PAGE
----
I think, not establishing that wall architecture. We know that we’re going to have these campaigns by tiers, but beyond that, then we just jump right to the bricks, then you lose that understanding and that ultimately ties into reporting accuracy. Because if you’re looking at target account penetration by tier, that’s a fallacy if accounts are coming and going all the time and accounts are at different levels of engagement within their tier.
Andrea: Yeah, I think that’s really smart. I love the beginning of your statement where it’s really about the salesperson psychology. If you’re going to let them choose their targets, and they don’t all have the same mentality, then the rest of the stuff that happens downstream is going to be affected by that core thing. I think that’s really interesting. I’ve never thought about that before.
Amanda: That was again, another learning for me and iterative process that I wouldn’t have thought of that either since I didn’t run ABM in a pure ABM model in my last role. It was more of an additive function where we just said, “Hey, send us some accounts and we’ll do some extra stuff.”
Andrea: Yeah, totally.
Amanda: A lot of accounts and a lot of a sense that, “Okay, they sent us 100 accounts that they’re really trying to work hard, and we do some special love for them, and we’d measure it and it was great.
Amanda: Running a pure ABM play is very different than that and there are a lot of learnings along the way, and I would say that’s probably one of the biggest.
Andrea: Yeah. Yeah, I love that. I have another question, and I’m not sure that it’s valid, because I don’t know that I completely understand. So, but we’ll see when I ask it.
How do sales reps even know what to say?
Andrea: I think what you said is that the organization was selling one type of product to a different kind of company and when you came on board, they were starting to sell to the Fortune 500. That was just in my mind, I immediately was like, how do sales reps even know what to say? Because that buying process is so different to your point even the idea of having GE. GE is not a company, GE is thousands of companies, right?
Andrea: I think even just that concept of, at what point do you actually do like the buyer research? Educate your sales team, educate your marketing team, educate everyone in the organization about, “Hey, our customers like fundamentally changing.” It might have the same, the person might have the same title but the way that a deal gets done is so different. Is that a valid question? Like how does this happen?
Amanda: I do.
Amanda: I do think that’s a valid question. It’s one that the organization wrestled with, and I’ve got to give them a lot of credit for that. Bringing in some consultants who had some expertise on that area to help advise hiring some additional sales force that came from a CPG space that could help educate internally, but then in terms of the enterprise selling, which I think it goes even above and beyond that, investing in sales methodology and sales training, because a lot of startups, especially with a small sales team don’t necessarily have formal sales process and sales training. I think in our case at OneSpace it was the Sandler methodology that they rolled out, and there’s a ton of different methods out there. I think I probably doubled in three or four of them in my time at my previous company.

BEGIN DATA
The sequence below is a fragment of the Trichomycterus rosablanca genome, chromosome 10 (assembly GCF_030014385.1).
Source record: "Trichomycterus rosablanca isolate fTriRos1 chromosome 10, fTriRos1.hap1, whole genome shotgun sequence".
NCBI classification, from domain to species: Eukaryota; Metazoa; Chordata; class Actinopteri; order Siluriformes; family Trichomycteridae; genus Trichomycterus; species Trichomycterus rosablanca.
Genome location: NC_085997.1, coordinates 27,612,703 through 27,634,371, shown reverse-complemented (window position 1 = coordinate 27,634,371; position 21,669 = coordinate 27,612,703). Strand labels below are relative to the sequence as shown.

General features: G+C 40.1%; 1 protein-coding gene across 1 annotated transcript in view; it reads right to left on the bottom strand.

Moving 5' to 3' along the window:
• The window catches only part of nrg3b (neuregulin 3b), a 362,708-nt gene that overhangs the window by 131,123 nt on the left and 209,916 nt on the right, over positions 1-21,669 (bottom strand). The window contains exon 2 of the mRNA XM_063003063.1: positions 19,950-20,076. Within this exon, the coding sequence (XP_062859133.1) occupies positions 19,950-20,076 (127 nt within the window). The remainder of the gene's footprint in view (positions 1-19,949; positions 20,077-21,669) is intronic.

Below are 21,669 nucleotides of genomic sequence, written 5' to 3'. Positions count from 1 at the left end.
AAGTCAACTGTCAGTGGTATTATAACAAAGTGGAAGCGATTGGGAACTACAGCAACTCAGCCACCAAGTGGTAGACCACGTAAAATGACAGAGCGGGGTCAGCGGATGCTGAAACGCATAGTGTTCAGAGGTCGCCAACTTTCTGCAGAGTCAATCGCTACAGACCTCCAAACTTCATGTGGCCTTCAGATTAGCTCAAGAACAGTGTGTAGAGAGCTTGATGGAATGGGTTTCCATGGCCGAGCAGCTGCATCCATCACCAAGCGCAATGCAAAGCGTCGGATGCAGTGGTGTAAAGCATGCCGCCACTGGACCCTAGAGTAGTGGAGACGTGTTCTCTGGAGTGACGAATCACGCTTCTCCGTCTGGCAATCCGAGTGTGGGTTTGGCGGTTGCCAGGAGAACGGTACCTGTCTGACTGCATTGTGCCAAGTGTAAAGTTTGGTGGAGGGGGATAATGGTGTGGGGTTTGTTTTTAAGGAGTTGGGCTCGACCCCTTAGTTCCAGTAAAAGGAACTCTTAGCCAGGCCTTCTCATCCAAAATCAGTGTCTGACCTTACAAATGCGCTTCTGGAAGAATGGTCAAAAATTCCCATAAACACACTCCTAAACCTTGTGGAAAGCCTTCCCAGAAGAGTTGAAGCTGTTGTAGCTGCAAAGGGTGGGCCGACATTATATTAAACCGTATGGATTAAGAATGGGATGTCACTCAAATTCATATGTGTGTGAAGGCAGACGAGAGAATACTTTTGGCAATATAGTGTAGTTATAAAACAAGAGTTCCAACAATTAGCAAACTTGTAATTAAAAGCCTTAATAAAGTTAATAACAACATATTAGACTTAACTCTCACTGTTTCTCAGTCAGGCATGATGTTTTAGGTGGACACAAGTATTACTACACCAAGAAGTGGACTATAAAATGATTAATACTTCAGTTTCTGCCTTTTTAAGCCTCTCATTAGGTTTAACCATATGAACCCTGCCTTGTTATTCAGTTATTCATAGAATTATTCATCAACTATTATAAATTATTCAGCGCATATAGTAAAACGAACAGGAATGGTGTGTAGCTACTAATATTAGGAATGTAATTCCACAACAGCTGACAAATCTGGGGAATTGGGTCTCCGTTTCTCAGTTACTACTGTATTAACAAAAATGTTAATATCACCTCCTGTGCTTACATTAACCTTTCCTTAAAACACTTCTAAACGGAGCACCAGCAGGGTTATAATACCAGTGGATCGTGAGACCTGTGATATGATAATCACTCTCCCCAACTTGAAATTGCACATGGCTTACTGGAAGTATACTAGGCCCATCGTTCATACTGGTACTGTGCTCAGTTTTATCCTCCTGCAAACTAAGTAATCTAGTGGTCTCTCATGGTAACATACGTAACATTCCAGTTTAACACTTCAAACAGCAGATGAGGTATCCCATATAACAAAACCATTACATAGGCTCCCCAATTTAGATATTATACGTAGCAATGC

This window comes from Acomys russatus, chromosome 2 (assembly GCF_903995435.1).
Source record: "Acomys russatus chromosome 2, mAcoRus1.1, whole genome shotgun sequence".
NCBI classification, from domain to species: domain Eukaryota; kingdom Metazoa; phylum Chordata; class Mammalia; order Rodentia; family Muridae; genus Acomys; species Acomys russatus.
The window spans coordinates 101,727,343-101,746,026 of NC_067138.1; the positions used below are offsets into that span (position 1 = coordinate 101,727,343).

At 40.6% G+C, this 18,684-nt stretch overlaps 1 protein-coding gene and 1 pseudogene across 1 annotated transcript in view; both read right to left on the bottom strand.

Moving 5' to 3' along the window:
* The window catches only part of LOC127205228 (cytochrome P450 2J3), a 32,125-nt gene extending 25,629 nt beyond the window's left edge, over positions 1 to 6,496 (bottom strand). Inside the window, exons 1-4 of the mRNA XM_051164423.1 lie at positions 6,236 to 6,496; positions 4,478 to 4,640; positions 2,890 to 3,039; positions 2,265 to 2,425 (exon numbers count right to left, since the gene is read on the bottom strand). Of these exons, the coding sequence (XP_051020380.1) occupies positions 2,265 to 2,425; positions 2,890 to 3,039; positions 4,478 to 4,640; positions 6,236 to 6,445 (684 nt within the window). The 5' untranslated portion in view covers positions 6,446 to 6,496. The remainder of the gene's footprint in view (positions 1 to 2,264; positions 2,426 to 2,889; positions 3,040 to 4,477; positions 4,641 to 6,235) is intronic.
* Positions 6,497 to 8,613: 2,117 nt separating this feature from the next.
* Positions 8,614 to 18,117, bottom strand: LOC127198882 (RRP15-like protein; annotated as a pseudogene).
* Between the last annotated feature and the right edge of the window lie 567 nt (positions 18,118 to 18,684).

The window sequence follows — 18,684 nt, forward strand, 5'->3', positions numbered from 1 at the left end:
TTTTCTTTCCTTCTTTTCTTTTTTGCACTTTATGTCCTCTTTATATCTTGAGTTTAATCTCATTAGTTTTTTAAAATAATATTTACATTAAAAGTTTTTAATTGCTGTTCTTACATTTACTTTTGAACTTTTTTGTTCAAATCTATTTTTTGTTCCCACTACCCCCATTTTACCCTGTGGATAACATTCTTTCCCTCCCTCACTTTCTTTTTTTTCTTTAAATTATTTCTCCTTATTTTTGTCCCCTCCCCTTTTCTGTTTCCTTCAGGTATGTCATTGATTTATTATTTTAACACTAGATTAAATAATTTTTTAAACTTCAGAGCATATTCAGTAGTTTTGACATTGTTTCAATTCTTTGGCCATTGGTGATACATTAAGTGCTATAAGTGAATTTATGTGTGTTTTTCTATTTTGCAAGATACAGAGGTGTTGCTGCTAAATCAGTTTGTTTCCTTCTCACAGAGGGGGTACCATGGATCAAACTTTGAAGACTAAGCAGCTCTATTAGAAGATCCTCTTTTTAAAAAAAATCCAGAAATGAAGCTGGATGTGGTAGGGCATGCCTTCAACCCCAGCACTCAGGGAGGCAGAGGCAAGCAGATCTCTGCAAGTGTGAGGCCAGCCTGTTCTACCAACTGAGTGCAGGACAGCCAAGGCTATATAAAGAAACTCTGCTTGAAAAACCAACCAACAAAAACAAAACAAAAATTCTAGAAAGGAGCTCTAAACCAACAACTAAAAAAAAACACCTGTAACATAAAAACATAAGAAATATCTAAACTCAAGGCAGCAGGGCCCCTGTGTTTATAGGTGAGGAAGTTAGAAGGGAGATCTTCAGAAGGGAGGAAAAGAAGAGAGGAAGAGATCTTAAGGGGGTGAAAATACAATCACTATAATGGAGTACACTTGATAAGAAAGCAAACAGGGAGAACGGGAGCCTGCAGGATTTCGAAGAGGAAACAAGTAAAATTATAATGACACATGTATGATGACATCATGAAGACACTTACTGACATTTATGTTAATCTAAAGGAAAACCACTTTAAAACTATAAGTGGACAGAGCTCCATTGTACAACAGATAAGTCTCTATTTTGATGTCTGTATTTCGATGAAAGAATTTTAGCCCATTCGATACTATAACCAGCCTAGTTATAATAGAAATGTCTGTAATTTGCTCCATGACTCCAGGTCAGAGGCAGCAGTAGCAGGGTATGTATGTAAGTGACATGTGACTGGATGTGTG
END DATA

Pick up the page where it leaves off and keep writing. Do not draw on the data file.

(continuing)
Just having that formal support to help everyone acknowledge this is different, this is not going to be the same, and I still think it’s a learning curve for the organization in that way.
How did you get familiar with the buyers?
Andrea: Yeah, and how did you get familiar with the buyers?
Amanda: Events have been extremely helpful. We have some thought leaders who write a lot of our content for our blog, and I was very fortunate to have a content writer on the team who’s amazing and talk about a rock star storyteller. She’s really, really strong and so I think having that connection to the content that we’re producing that I didn’t really even understand when I first started, has been really helpful.
The other piece is just tons of industry newsletters, listening to webinars, researching the competition and the different pieces that they’re doing, but also establishing some partnerships with other companies that are in our industry. It’s also been an amazing opportunity to have to feed my intellectual curiosity and to help grow and be a rapid learner as fast as I can about the space. I still have a ton to learn, but I do feel like I’m getting a grasp on that customer, and their desires a lot more so than my first 30 days.
The Importance of Partners
Andrea: Yeah, and so you mentioned just partners. I think there’s two huge areas of marketing that barely anyone talks about and one is partnerships. I feel like there are some companies that their businesses don’t exist without partners and then there’s a whole larger subset that really doesn’t leverage them as much as you could and grow extremely fast if you leverage partners intelligently.
I’m not sure if you have any brilliant insights into to leveraging partners, but I just love that you mentioned it as part of our learning track. Because I totally agree. Partners, even when I think about Lead MD as a consulting firm, the level of product knowledge that we have for Marketo, if people at Marketo just talked to us more, they would. They know so much more because we frankly have been working with Marketo longer than most people that work at Marketo, right?